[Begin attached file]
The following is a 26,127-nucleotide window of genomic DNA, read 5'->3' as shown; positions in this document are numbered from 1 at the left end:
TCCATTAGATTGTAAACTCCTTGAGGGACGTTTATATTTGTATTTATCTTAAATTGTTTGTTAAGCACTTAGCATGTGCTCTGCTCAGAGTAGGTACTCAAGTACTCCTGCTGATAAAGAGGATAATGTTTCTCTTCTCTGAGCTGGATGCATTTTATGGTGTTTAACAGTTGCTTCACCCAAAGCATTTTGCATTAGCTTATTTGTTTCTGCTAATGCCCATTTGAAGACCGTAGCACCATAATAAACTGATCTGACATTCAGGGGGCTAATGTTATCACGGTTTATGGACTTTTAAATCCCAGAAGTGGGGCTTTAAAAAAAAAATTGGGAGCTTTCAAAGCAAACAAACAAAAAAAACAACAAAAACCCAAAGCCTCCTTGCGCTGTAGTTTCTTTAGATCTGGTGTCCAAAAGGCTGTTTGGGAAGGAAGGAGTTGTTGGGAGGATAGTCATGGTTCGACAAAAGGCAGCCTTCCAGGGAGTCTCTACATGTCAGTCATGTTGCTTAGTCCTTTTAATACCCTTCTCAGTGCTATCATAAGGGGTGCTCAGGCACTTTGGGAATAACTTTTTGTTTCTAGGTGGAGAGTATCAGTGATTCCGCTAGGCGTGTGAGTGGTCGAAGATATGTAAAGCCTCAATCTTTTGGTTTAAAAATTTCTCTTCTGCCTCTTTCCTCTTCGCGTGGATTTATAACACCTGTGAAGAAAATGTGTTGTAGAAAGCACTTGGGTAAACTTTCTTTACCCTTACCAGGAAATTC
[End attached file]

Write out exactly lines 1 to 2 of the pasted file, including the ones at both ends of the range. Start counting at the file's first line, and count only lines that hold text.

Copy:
The following is a 26,127-nucleotide window of genomic DNA, read 5'->3' as shown; positions in this document are numbered from 1 at the left end:
TCCATTAGATTGTAAACTCCTTGAGGGACGTTTATATTTGTATTTATCTTAAATTGTTTGTTAAGCACTTAGCATGTGCTCTGCTCAGAGTAGGTACTCAAGTACTCCTGCTGATAAAGAGGATAATGTTTCTCTTCTCTGAGCTGGATGCATTTTATGGTGTTTAACAGTTGCTTCACCCAAAGCATTTTGCATTAGCTTATTTGTTTCTGCTAATGCCCATTTGAAGACCGTAGCACCATAATAAACTGATCTGACATTCAGGGGGCTAATGTTATCACGGTTTATGGACTTTTAAATCCCAGAAGTGGGGCTTTAAAAAAAAAATTGGGAGCTTTCAAAGCAAACAAACAAAAAAAACAACAAAAACCCAAAGCCTCCTTGCGCTGTAGTTTCTTTAGATCTGGTGTCCAAAAGGCTGTTTGGGAAGGAAGGAGTTGTTGGGAGGATAGTCATGGTTCGACAAAAGGCAGCCTTCCAGGGAGTCTCTACATGTCAGTCATGTTGCTTAGTCCTTTTAATACCCTTCTCAGTGCTATCATAAGGGGTGCTCAGGCACTTTGGGAATAACTTTTTGTTTCTAGGTGGAGAGTATCAGTGATTCCGCTAGGCGTGTGAGTGGTCGAAGATATGTAAAGCCTCAATCTTTTGGTTTAAAAATTTCTCTTCTGCCTCTTTCCTCTTCGCGTGGATTTATAACACCTGTGAAGAAAATGTGTTGTAGAAAGCACTTGGGTAAACTTTCTTTACCCTTACCAGGAAATTC